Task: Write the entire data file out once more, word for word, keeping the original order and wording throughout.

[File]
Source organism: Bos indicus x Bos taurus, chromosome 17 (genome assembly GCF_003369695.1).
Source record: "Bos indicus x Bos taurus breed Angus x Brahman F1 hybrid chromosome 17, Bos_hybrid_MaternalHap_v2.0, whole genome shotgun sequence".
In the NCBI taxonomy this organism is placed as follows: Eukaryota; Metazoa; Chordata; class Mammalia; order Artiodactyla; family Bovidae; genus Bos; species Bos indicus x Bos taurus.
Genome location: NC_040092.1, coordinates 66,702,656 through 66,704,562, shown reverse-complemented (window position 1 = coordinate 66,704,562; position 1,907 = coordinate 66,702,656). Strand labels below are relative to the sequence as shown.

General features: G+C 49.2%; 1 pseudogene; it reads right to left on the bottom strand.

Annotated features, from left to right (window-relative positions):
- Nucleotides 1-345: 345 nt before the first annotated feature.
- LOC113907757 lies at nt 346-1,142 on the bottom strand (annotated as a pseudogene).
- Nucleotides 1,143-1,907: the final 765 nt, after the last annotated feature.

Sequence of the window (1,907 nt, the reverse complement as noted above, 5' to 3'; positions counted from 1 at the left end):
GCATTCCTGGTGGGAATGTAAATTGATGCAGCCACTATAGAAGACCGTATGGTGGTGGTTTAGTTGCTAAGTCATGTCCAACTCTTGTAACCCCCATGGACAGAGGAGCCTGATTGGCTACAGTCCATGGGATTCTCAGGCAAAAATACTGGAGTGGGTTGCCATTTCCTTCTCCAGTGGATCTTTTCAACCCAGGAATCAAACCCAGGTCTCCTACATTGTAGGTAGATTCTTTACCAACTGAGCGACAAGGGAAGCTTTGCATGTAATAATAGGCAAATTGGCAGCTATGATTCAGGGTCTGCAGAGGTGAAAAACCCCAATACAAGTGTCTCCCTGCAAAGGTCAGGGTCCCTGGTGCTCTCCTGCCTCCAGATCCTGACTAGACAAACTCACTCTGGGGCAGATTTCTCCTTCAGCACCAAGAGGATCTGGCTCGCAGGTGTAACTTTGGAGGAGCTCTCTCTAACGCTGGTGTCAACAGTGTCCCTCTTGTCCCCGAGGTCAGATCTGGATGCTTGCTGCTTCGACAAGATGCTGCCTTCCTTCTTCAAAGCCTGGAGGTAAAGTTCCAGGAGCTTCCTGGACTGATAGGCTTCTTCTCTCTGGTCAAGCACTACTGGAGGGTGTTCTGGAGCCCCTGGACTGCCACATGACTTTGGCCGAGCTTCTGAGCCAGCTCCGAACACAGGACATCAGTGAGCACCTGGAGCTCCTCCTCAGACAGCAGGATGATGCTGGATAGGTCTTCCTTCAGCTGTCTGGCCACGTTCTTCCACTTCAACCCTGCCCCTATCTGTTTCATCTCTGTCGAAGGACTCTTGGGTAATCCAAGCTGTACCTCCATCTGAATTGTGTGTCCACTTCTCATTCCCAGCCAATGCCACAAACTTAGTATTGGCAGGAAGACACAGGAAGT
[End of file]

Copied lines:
Source organism: Bos indicus x Bos taurus, chromosome 17 (genome assembly GCF_003369695.1).
Source record: "Bos indicus x Bos taurus breed Angus x Brahman F1 hybrid chromosome 17, Bos_hybrid_MaternalHap_v2.0, whole genome shotgun sequence".
In the NCBI taxonomy this organism is placed as follows: Eukaryota; Metazoa; Chordata; class Mammalia; order Artiodactyla; family Bovidae; genus Bos; species Bos indicus x Bos taurus.
Genome location: NC_040092.1, coordinates 66,702,656 through 66,704,562, shown reverse-complemented (window position 1 = coordinate 66,704,562; position 1,907 = coordinate 66,702,656). Strand labels below are relative to the sequence as shown.

General features: G+C 49.2%; 1 pseudogene; it reads right to left on the bottom strand.

Annotated features, from left to right (window-relative positions):
- Nucleotides 1-345: 345 nt before the first annotated feature.
- LOC113907757 lies at nt 346-1,142 on the bottom strand (annotated as a pseudogene).
- Nucleotides 1,143-1,907: the final 765 nt, after the last annotated feature.

Sequence of the window (1,907 nt, the reverse complement as noted above, 5' to 3'; positions counted from 1 at the left end):
GCATTCCTGGTGGGAATGTAAATTGATGCAGCCACTATAGAAGACCGTATGGTGGTGGTTTAGTTGCTAAGTCATGTCCAACTCTTGTAACCCCCATGGACAGAGGAGCCTGATTGGCTACAGTCCATGGGATTCTCAGGCAAAAATACTGGAGTGGGTTGCCATTTCCTTCTCCAGTGGATCTTTTCAACCCAGGAATCAAACCCAGGTCTCCTACATTGTAGGTAGATTCTTTACCAACTGAGCGACAAGGGAAGCTTTGCATGTAATAATAGGCAAATTGGCAGCTATGATTCAGGGTCTGCAGAGGTGAAAAACCCCAATACAAGTGTCTCCCTGCAAAGGTCAGGGTCCCTGGTGCTCTCCTGCCTCCAGATCCTGACTAGACAAACTCACTCTGGGGCAGATTTCTCCTTCAGCACCAAGAGGATCTGGCTCGCAGGTGTAACTTTGGAGGAGCTCTCTCTAACGCTGGTGTCAACAGTGTCCCTCTTGTCCCCGAGGTCAGATCTGGATGCTTGCTGCTTCGACAAGATGCTGCCTTCCTTCTTCAAAGCCTGGAGGTAAAGTTCCAGGAGCTTCCTGGACTGATAGGCTTCTTCTCTCTGGTCAAGCACTACTGGAGGGTGTTCTGGAGCCCCTGGACTGCCACATGACTTTGGCCGAGCTTCTGAGCCAGCTCCGAACACAGGACATCAGTGAGCACCTGGAGCTCCTCCTCAGACAGCAGGATGATGCTGGATAGGTCTTCCTTCAGCTGTCTGGCCACGTTCTTCCACTTCAACCCTGCCCCTATCTGTTTCATCTCTGTCGAAGGACTCTTGGGTAATCCAAGCTGTACCTCCATCTGAATTGTGTGTCCACTTCTCATTCCCAGCCAATGCCACAAACTTAGTATTGGCAGGAAGACACAGGAAGT